Yes, parents can stand up against 'sexting'! As if you weren't concerned enough about your child's online life, the topic of sexting is another important facet to our modern day e-world. Sexting encompasses any electronic exchange that contains sexual talk and or pictures. In mild cases it can be considered a crime.
Take, for example, a just barely 18-year-old 12th grade boy who is texting an almost 15-year-old freshman. He ask her "how far she has gone," which then leads to other graphic questions. In the end he asks her if she'd send him a suggestive picture of herself. She obliges, and suddenly you have a very serious offense.
A photograph of a young girl in the wrong hands is the beginning of a nightmare. Because teens can "hide" behind their screens, sexting, allows them to learn about sexual behaviors without the face-to-face embarrassment. Even "good" girls and boys may be tempted to sext.
When should you talk to your teen about sexting? And what should you say?
The answer is to talk opening about cell phone use and sexting before it happens.
Tell your child/teen that YOU have the ability to monitor their texts. Let him or her know that if sexual talk, body pictures or other crude information is exchanged, you will suspend cellular use.
Enforce a NO BODY PICTURES rule. No excuses.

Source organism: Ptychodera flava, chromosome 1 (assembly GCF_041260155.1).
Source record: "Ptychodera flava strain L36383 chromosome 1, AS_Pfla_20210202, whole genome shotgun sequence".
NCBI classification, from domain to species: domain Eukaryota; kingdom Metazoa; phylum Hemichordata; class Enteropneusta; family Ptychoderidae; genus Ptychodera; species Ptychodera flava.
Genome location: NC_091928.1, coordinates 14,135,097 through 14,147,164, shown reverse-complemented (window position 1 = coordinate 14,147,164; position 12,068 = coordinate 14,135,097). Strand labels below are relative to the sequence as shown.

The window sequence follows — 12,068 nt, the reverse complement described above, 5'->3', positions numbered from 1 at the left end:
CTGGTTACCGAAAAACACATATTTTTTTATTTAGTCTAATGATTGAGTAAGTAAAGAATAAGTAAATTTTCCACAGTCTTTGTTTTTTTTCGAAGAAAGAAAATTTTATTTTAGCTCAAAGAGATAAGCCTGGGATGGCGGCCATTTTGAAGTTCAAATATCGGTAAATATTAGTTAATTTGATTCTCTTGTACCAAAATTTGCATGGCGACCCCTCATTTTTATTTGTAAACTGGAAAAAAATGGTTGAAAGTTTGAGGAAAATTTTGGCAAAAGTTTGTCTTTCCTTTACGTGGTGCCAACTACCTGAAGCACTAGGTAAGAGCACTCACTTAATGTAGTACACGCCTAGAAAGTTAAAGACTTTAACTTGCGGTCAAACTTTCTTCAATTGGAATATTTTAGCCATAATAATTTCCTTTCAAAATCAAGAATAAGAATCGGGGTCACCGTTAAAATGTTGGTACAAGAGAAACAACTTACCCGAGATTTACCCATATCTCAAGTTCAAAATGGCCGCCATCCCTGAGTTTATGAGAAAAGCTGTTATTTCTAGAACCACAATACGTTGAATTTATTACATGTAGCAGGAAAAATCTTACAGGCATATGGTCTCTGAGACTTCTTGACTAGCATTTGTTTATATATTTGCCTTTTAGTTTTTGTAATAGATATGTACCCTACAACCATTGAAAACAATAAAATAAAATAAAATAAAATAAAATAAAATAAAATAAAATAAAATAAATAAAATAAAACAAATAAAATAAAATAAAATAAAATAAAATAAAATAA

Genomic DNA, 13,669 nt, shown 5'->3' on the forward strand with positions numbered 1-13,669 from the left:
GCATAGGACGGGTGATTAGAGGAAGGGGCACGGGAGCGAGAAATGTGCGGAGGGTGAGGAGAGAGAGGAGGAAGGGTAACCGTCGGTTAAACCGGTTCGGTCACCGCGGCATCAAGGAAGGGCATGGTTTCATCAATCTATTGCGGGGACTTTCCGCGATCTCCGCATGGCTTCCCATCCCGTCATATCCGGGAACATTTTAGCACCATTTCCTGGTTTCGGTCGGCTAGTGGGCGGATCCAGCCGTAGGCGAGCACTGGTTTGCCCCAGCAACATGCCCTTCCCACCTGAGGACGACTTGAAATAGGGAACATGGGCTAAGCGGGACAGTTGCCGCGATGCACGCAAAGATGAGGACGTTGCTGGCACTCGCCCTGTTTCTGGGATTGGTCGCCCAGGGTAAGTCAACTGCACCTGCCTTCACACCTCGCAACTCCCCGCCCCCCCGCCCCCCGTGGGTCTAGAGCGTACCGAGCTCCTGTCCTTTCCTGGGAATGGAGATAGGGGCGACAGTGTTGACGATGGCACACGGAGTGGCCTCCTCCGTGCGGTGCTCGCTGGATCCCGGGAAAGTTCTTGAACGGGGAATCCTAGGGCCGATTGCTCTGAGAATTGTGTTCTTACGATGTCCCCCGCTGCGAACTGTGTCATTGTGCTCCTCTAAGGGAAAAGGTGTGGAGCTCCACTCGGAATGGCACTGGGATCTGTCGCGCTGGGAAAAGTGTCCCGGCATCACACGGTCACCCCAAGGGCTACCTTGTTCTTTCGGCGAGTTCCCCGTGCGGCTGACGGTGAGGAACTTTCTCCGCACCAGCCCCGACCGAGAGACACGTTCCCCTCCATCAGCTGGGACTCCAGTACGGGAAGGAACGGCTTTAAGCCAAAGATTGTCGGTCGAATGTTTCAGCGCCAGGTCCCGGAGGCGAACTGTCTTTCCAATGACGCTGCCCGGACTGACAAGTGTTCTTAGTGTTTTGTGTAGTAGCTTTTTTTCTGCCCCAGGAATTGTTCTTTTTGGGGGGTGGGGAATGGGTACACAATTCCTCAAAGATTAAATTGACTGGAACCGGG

Monitor their texts! If this feels violating, then monitor the time texts are sent (aka 2 am) and to whom they are sent.
Children under the age of 16 do not REALLY need smart phones with high resolution picture capabilities, etc. This only facilitates sexting.
Talk to girls about the dangers of having text conversations about sexual experiences - past and potential future. Boys will quickly become more bold and eager to text more and ask more graphic questions. Girls sometimes do not know how to stop unsolicited questions or requests for pictures of themselves.
Talk to boys about the trouble that can result from blatant sexual solicitations. Girls will often-times NOT tell them they are uncomfortable, or can turn around and claim "sexual harassment" when none was intended (this should be judged by a case-to-case basis obviously.)
With the prevalence of cell phones, sexting is on the rise. Parents need to be aware of the threats and talk to their children about the dangers to prevent the potentially devestating, and long-lasting effects of sexting.
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